So, the socially attractive move to raise minimum wages sounded like a good idea to the naïve eye of an untrained representative who wants to make everything in life fair, avoiding economic reality, but now the airport croissants are $9.99 each, and that is just for the plain ones. The delicious almond croissants are $11.99 and far beyond the reach of a representative who did not get the $15 an hour raise in the first place. And we have not talked about the jobs that the baker and airport merchant will have to double-up or eliminate completely, or replace with new hi-tech ordering and baking machines. In Seattle, some restaurants began closing once the $15 wage hit home. To the newer restaurant owners who are operating on a thinner string, with fewer repeat customers and smaller reserves, the math becomes ugly.

There is a way to lower the (relative) cost of croissants, AOC. That would require many beneficial economic things to happen over a period of time. In the gardening industry they call it fertilizer. In the world of economics, it’s called creating a fertile business and economic environment where there is growth and opportunity so that employees can use their experience and education to advance to higher paying jobs or earn more doing more important work at their current job.  It is not a totally fair system–there is no such thing.  Senate or House Bills can’t do this, AOC.  Just as the gardener feeds his plants, business owners and managers must feed and re-energize their businesses by investing in additional production, equipment and services, or start new business services or marketing to repair stagnant business environments where no pay raises happen because they are not economically possible. In a growing, healthy economy new positions open up, talented workers seeking greater pay may leave their present jobs to earn more pay and find that they can even buy the $7 croissant in some cases.  As our experience in 2017 and 2021 has shown us, these pay advances are demand driven, not arbitrarily mandated by government. When they are demand driven, the greater demand drives the cost and corresponding pay upwards. Existing jobs are generally not lost, new jobs are often added. Business owners can afford to hire more employees, or easily borrow to buy labor-saving equipment that current employees can operate to increase production – and they may get paid more now than before.  When government forces this, inflation is often created.  Amazon has just raised minimum pay to $18.00 an hour.  If you ask them why they are doing this, I’m sure they will say that higher gross sales allows them to raise wages to keep good workers or attract new ones to assist in their expansion.  Amazon warehouse work may not be too exciting so higher pay helps.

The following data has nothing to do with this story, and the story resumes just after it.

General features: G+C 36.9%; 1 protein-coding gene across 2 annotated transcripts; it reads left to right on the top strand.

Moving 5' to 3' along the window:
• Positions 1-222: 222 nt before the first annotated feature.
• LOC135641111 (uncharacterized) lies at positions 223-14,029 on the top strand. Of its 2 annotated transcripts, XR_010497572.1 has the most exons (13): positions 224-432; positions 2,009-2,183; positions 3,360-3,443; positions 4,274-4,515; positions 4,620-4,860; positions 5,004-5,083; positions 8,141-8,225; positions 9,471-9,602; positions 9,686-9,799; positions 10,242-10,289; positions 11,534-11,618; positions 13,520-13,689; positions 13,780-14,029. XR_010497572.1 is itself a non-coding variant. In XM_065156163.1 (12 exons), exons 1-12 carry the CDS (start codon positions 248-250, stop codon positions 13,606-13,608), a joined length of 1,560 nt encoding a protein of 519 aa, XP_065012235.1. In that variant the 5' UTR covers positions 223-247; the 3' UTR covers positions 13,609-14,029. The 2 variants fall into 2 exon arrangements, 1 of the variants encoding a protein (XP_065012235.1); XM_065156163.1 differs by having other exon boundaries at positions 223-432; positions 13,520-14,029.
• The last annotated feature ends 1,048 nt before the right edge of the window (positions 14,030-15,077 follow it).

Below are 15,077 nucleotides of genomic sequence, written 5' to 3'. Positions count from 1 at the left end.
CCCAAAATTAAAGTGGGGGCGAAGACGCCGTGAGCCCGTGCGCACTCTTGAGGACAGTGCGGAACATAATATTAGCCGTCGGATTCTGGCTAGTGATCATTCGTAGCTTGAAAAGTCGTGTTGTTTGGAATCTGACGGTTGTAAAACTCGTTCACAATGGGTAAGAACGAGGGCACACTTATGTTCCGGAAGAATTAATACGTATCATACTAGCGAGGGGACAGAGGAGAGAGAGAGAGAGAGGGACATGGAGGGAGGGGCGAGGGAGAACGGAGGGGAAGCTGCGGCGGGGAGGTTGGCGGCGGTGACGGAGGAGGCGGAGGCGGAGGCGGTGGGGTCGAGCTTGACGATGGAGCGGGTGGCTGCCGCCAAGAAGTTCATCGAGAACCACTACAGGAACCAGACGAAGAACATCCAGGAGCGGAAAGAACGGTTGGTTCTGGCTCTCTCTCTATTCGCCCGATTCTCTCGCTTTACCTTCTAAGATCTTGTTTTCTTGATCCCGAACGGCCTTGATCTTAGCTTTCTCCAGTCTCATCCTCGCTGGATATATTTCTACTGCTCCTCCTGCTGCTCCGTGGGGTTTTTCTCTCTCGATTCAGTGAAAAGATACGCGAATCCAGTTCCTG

It’s not about the value of human worth, AOC. It is the relative value of pay for the work done combined with any needed materials and services to produce a marketable item or service for the customer. It’s a science, unfortunately, not a social service. There will always be those at the bottom of the pay scale.  Life is never totally fair.  Government can have an important role by ensuring that cartels and monopolies or misplaced government mandates don’t prevent basic economics from working efficiently. They can help by providing support to those who cannot climb the ladder, or helping those that want to spend the effort to develop greater skills. Sometimes they can help by getting out of the way. This is where our representatives could be helpful, but first they must get their $7 degree in economics.

Geoff Wood Rev. 12/2021